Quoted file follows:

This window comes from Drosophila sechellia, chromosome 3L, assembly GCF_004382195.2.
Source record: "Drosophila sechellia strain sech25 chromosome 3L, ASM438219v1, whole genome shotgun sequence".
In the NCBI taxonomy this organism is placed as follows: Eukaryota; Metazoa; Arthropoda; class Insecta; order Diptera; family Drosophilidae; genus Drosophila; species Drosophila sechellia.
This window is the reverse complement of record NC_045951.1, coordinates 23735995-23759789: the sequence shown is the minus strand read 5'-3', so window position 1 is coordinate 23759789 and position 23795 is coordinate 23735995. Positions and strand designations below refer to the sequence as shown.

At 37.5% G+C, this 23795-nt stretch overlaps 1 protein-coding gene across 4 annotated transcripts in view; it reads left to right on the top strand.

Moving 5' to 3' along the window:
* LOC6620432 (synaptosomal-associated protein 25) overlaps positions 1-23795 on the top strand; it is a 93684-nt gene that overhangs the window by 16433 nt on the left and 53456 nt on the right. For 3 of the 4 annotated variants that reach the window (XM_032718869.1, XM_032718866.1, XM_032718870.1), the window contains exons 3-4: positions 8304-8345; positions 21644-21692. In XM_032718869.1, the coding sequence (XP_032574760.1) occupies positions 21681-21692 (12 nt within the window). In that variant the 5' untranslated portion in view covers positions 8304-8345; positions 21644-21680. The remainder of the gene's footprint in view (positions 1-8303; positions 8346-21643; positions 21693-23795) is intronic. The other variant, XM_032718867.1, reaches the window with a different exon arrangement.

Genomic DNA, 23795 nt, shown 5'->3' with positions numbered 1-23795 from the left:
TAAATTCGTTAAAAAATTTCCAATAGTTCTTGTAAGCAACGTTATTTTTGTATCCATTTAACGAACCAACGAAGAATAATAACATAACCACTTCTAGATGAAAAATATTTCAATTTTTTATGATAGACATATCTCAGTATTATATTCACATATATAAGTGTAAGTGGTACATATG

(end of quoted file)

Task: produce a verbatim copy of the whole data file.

This window comes from Drosophila sechellia, chromosome 3L, assembly GCF_004382195.2.
Source record: "Drosophila sechellia strain sech25 chromosome 3L, ASM438219v1, whole genome shotgun sequence".
In the NCBI taxonomy this organism is placed as follows: Eukaryota; Metazoa; Arthropoda; class Insecta; order Diptera; family Drosophilidae; genus Drosophila; species Drosophila sechellia.
This window is the reverse complement of record NC_045951.1, coordinates 23735995-23759789: the sequence shown is the minus strand read 5'-3', so window position 1 is coordinate 23759789 and position 23795 is coordinate 23735995. Positions and strand designations below refer to the sequence as shown.

At 37.5% G+C, this 23795-nt stretch overlaps 1 protein-coding gene across 4 annotated transcripts in view; it reads left to right on the top strand.

Moving 5' to 3' along the window:
* LOC6620432 (synaptosomal-associated protein 25) overlaps positions 1-23795 on the top strand; it is a 93684-nt gene that overhangs the window by 16433 nt on the left and 53456 nt on the right. For 3 of the 4 annotated variants that reach the window (XM_032718869.1, XM_032718866.1, XM_032718870.1), the window contains exons 3-4: positions 8304-8345; positions 21644-21692. In XM_032718869.1, the coding sequence (XP_032574760.1) occupies positions 21681-21692 (12 nt within the window). In that variant the 5' untranslated portion in view covers positions 8304-8345; positions 21644-21680. The remainder of the gene's footprint in view (positions 1-8303; positions 8346-21643; positions 21693-23795) is intronic. The other variant, XM_032718867.1, reaches the window with a different exon arrangement.

Genomic DNA, 23795 nt, shown 5'->3' with positions numbered 1-23795 from the left:
TAAATTCGTTAAAAAATTTCCAATAGTTCTTGTAAGCAACGTTATTTTTGTATCCATTTAACGAACCAACGAAGAATAATAACATAACCACTTCTAGATGAAAAATATTTCAATTTTTTATGATAGACATATCTCAGTATTATATTCACATATATAAGTGTAAGTGGTACATATG